The following summary was written by my friend Ajay Goyal, a man who has lived in Russia since the late 80s if I remember correctly. Around the early millennium years, Ajay owned his own English-language news journal and operated it in Moscow. He has a great deal of experience with these issues and knows of what he writes about here. It adds an important perspective to new developments since Putin’s State of the Union:
In October 2000, three months after the Kursk submarine accident I sat down for over an hour-long interview with President Putin in the Kremlin. This was just a year after the default of 1998. Russia was reeling under an unprecedented series of crises. A major military offensive was underway in Chechnya and there was a heavy toll on Russian forces and civilians. The terror campaign against Russia was only just beginning.
My first question to Putin was about Russian democracy. Remember, western media was in a frenzy over his KGB past, smugly reporting the daily litany of unfolding disasters. He had already been equated to Stalin, all manner of conjecture and lies had been unleashed against him and the trust in Russia and its future was at an all-time low. Russians themselves did not know if the country would survive, let alone as a democracy.
My second question was about my own investment in Russian media and the internet. I had invested in and launched six dot-coms and three print papers in 1999. My friend Andrew Paulson was launching Afisha and had plans go into the mainstream. Moreover, I was considered friends with Nemtsov and uber-liberal reporters and journalists while my own position on several issues in direct contravention to theirs. I had taken Boris Nemtsov to India to ingratiate him with the Indian leadership before Putin was appointed .. so, yes I had some concerns if things would go awry. They did not. No matter what criticism my liberal columnists lobbed at Kremlin, we never got any grief. My access was never hindered. No one from kremlin ever complained to me why I published some of the staunchest Putin critics in my paper. I was always able to give the best of insights and reporting from Moscow.
This was the longest planned sit down I had with Putin. I had a faint recollection of my previous interactions with him in Saint Petersburg. But this meeting and my subsequent briefings in the following years by his close team members gave me a clear insight into how the man functioned. From that day on I never doubted that he was working with a singular goal of building a sustainable democratic state in Russia and his motives were never accumulation of power for power’s own sake. In short, I felt his commitment to democracy in Russia was very strong and his motives were noble.
To my questions about Russian democracy, his answer was firm and instinctive. “Democracy is irreversible,” he said and “there is no chance of a return to a totalitarian system in Russia.”
Western media has ceaselessly accused him of all manner of totalitarian and authoritarian tendencies. Those are rotten lies. Putin has been an authoritative figure and he accepted his historical role in preserving Russia and starting the process of nation-building.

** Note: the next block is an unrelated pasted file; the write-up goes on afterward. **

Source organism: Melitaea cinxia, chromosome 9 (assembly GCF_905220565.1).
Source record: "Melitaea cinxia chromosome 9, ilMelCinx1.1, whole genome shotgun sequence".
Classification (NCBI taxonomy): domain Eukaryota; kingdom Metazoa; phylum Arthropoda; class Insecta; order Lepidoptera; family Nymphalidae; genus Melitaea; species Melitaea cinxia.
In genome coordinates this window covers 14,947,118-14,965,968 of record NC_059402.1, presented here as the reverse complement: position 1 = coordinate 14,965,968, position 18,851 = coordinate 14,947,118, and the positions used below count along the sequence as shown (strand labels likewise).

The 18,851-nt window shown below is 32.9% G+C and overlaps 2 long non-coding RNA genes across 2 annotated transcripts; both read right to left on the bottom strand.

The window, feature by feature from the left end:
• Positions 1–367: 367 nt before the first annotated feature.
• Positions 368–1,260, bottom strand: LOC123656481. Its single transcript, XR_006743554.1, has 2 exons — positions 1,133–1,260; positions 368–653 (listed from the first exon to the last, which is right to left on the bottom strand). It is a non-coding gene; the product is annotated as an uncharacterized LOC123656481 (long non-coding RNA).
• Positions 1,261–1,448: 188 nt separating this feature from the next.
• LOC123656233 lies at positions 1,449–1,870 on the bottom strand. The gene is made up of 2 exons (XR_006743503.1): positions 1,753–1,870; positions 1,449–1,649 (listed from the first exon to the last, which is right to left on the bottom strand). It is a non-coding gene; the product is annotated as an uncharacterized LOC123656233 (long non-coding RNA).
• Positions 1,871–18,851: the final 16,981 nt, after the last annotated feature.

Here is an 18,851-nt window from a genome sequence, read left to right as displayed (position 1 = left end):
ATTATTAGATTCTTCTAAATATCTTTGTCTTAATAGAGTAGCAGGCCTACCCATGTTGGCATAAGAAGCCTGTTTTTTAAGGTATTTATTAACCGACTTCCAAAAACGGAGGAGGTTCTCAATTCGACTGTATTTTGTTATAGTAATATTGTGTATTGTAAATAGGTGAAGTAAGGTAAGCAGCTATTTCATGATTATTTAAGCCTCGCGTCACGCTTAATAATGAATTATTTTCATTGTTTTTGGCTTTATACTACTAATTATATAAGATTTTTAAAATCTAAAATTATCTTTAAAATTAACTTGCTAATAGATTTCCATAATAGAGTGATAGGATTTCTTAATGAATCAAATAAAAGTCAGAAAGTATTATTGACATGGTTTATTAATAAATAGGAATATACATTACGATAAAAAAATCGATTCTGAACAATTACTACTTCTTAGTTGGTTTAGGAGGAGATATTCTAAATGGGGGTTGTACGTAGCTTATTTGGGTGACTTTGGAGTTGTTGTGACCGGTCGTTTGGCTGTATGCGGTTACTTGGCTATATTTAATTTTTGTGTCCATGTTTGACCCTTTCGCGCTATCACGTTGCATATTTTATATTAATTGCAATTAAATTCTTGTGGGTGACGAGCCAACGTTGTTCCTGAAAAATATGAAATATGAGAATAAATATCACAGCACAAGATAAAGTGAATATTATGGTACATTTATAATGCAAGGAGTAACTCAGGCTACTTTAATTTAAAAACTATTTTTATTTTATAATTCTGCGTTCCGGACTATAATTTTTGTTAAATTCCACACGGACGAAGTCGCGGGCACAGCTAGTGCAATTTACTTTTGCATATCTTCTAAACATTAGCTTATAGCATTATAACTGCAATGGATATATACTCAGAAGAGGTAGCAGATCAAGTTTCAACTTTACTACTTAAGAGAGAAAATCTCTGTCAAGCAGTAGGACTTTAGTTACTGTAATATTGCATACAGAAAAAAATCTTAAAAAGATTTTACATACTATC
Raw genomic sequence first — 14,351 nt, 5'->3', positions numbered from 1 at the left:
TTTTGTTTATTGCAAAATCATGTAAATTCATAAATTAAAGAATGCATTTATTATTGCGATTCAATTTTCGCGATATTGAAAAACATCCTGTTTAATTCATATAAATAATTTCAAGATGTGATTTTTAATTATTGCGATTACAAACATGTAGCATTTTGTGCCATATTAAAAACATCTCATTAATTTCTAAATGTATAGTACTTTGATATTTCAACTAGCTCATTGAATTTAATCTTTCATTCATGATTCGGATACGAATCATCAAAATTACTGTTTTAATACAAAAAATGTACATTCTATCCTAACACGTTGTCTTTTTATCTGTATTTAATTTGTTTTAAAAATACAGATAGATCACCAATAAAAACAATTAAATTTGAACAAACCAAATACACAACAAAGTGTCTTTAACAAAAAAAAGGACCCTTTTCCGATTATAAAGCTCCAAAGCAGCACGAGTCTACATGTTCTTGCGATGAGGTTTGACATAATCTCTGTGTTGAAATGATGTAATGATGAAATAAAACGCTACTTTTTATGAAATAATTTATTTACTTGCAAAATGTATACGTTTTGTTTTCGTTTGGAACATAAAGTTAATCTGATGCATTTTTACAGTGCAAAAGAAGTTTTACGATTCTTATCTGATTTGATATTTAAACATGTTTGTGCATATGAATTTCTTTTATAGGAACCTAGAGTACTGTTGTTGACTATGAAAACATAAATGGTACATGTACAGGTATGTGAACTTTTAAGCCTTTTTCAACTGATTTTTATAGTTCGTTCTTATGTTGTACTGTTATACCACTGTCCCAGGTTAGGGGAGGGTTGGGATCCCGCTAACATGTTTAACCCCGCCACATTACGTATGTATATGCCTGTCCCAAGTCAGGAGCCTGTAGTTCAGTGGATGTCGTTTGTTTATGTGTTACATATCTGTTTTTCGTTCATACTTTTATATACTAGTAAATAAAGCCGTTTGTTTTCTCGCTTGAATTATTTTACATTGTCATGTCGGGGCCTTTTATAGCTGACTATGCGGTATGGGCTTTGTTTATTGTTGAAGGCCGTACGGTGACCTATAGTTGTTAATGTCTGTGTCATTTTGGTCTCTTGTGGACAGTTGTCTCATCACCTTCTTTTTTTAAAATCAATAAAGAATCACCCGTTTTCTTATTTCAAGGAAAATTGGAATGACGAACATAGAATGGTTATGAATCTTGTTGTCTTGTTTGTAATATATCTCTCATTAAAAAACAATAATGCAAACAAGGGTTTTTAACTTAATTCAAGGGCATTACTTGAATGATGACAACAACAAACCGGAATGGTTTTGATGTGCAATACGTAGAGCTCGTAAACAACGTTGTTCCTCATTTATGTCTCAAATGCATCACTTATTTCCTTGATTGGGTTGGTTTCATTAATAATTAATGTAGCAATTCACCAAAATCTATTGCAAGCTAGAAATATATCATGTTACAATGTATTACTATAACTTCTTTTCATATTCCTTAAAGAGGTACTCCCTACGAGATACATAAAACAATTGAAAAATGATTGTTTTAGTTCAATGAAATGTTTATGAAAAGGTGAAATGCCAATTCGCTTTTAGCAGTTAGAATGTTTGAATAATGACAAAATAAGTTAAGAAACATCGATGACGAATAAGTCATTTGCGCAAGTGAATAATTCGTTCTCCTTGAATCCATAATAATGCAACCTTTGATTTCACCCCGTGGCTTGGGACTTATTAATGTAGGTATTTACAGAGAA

Twenty years later, Russia is a new and an entirely different state from what it was in 1999.
The announcements Putin has made today are the culmination of a process during which many tactical decisions were taken by him that did not fit any narrative or historical precedence of building democratic institutions. But I believe he never took his eye off the ball and his commitment to democracy, to checks and balances, free and fair elections was always firm.
What he has announced today is strengthening of democratic institutions of Russia and creating checks and balances on presidential power, including limiting of Presidential terms. The constitutional changes proposed will be put to a national referendum – this shall set a precedent that constitution cannot be fiddled within the corridors of power.
Vladimir Putin has another four years to go in this last term. I do not believe this operation succession. His successor will not be brought in the manner he was appointed in 1999. The transition will be far more transparent, graceful and democratic.
We forget that Putin is perhaps the most liberal of all politicians that have taken the centre stage in Russia in the last three decades. Often, annoyingly so. But the truth his credentials as a nation builder and a truly tolerant man of the masses leader have proved stronger. He has preserved Russian sovereignty and now he is creating the constitutional framework and institutions that will be tested for the next four years will provide the checks-and-balances so needed for future of sovereign democracy in Russia.
I came back from my first big sit down with Putin in 2000 confident about the future of Russia. In subsequent years I understood his actions because I had learnt to see them from a perspective different from western media’s that has largely been intent and set on spreading propaganda, phobia, fear and lies about Russia and Putin.
I believe his speech today sets the stage of a modern progressive and prosperous new Russia that will be confident of its security, independent in its global policies of creating a sphere of peace in the whole region, and focussed on elimination of poverty and improvement of lives of its citizenry.
There is one more takeaway from his speech and decisions of today – you cannot trust any foreign correspondent and media narrative about Russia. The lies and fear they have spread about Putin for 20 years have been totally demolished today. They can’t help but lie today and then again tomorrow. But you have a choice to not believe a word coming from mainstream media about Russia and Putin of what is proved today to be not just fake news about Russia, but plain fake everything.